Rosalie’s Forever Family Day: March 4, 2013
Here I am on March 3, when we were supposed to get Rosalie. We had just flown two hours east of Beijing and had 90 minutes to get settled into our hotel, eat lunch and prepare to meet our daughter.
I am packing up the customary gifts for her caregiver and the officials, and packing a diaper bag with any baby essentials we might need. We drove to the Civil Affairs office in Xi’an, the provincial capitol for the province of Shaanxi. Five other American families were meeting their children in Xi’an as well. The children all came from different orphanages in the province. We arrived in a small, crowded room where some people arriving already had their child waiting for them and other people waited as their child was eventually brought in. There was no order at all. In fact it was a bit chaotic with the families, children, and orphanage workers who accompanied the children. Stories were unfolding all around us, but Rosalie didn’t come. Our guide finally pulled us aside and said she was not coming.
What?!? I felt panicked.
He relayed that there had been a “miscommunication” with her orphanage and that she was still a nine hour train ride away. He said the Civil Affairs director was very upset with the orphanage director and everyone was running around trying to figure out what happened and how to get her here. Our guide was most concerned with the delay getting us off schedule because the timeframe for completing paperwork and receiving necessary government documents is very tight and we were scheduled to fly out of the province five days later. We needed those documents!
Those concerns didn’t cross my mind. I was afraid there was a more serious issue and that they were stalling or being untruthful and that we might not get her at all. Thoughts of returning home without her were flashing through my mind and I could not even fathom what that would feel like. If I could only get assurance that she was coming tomorrow I could handle the disappointment of today and be at peace. We were there for a couple of hours and I used the opportunity to be photographer/videographer for the other families. I really did enjoy being a part of those sweet first moments. By the time we left, our guide had confirmed that Rosalie would be put on an overnight train, arrive at 7am the next day and that we would meet her about 9:30. Undeniably, I was very disappointed but I believed that God had a purpose for it, even if I will never know why.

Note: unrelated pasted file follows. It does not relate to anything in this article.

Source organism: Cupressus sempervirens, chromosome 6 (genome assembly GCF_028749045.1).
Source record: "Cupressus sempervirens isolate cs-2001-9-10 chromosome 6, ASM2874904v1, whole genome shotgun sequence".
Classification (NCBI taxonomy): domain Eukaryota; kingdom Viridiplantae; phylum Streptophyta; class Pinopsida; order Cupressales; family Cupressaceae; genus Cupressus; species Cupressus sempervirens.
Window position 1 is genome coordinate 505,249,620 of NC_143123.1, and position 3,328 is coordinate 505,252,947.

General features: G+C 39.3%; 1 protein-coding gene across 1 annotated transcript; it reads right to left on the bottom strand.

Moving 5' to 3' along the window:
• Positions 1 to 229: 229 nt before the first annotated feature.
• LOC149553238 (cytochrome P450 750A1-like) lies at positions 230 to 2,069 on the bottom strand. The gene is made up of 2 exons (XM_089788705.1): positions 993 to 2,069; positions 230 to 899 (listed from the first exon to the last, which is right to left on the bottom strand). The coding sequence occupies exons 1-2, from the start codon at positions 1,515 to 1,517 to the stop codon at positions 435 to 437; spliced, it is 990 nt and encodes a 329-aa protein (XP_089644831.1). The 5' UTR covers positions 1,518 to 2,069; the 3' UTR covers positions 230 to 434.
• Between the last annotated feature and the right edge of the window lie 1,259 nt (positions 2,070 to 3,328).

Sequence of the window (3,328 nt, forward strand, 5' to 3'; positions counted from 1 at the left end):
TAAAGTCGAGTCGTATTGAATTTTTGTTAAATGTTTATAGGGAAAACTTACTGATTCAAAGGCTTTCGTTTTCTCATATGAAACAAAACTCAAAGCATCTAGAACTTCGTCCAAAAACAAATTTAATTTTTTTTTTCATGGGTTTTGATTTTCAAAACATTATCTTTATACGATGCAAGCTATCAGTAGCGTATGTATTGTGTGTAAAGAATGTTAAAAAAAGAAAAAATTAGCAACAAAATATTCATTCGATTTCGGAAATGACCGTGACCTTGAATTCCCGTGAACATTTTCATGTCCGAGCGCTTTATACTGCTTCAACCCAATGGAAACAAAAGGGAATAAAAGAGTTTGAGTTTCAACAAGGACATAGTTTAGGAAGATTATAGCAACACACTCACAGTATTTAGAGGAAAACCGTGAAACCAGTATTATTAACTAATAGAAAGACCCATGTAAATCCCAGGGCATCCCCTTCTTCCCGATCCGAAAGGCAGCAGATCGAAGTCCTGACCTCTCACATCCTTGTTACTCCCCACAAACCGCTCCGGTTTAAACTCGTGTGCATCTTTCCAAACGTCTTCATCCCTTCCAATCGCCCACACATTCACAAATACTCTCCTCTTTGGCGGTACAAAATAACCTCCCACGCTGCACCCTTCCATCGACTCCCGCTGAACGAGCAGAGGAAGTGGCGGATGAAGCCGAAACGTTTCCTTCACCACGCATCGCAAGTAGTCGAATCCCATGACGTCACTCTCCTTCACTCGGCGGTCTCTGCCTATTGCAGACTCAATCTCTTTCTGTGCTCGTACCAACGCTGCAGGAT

March 4, Take II
I had a lot of fears that Rosalie wasn’t really going to come and felt sick with worry the next morning. When our guide met us at the hotel I ran up to him and said, “Is she here?” He hadn’t heard yet, but soon got a phone call and confirmed that she was. I started crying with relief. This was really going to happen.
When we arrived, the room was as chaotic as the day before because all of the other families had returned to complete paperwork. Rosalie was already there, being held by her caregiver, and bundled in the traditional three layers of quilted clothing. I tearfully ran straight to her. I was prepared that she might be crying or fearful, but she just smiled and cooed and searched our strange faces endlessly. She was very charming and sweet!
We spent the rest of that day doing paperwork and we were able to get caught up with the other families by waiving our 24-hour waiting period before officially adopting her. We did this confidently, knowing there was nothing on Earth that could induce us to give her back. Rosalie has her Forever Family.